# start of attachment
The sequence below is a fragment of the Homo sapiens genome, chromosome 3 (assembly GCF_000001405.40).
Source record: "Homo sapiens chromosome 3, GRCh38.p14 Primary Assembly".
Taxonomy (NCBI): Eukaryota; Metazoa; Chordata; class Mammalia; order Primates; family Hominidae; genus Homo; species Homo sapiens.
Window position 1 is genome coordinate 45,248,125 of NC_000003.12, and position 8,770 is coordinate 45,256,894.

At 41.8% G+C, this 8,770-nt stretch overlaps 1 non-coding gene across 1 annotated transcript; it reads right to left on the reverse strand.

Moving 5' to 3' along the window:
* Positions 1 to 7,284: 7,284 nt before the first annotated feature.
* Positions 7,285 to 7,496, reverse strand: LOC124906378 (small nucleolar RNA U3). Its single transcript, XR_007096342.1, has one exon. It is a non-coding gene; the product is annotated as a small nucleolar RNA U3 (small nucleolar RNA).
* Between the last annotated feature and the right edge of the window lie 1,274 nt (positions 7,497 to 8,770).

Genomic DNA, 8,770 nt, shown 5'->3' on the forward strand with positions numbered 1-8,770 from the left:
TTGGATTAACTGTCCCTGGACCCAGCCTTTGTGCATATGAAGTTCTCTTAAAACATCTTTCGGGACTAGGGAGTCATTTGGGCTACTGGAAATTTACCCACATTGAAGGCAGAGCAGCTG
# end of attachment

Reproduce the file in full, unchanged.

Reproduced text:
The sequence below is a fragment of the Homo sapiens genome, chromosome 3 (assembly GCF_000001405.40).
Source record: "Homo sapiens chromosome 3, GRCh38.p14 Primary Assembly".
Taxonomy (NCBI): Eukaryota; Metazoa; Chordata; class Mammalia; order Primates; family Hominidae; genus Homo; species Homo sapiens.
Window position 1 is genome coordinate 45,248,125 of NC_000003.12, and position 8,770 is coordinate 45,256,894.

At 41.8% G+C, this 8,770-nt stretch overlaps 1 non-coding gene across 1 annotated transcript; it reads right to left on the reverse strand.

Moving 5' to 3' along the window:
* Positions 1 to 7,284: 7,284 nt before the first annotated feature.
* Positions 7,285 to 7,496, reverse strand: LOC124906378 (small nucleolar RNA U3). Its single transcript, XR_007096342.1, has one exon. It is a non-coding gene; the product is annotated as a small nucleolar RNA U3 (small nucleolar RNA).
* Between the last annotated feature and the right edge of the window lie 1,274 nt (positions 7,497 to 8,770).

Genomic DNA, 8,770 nt, shown 5'->3' on the forward strand with positions numbered 1-8,770 from the left:
TTGGATTAACTGTCCCTGGACCCAGCCTTTGTGCATATGAAGTTCTCTTAAAACATCTTTCGGGACTAGGGAGTCATTTGGGCTACTGGAAATTTACCCACATTGAAGGCAGAGCAGCTG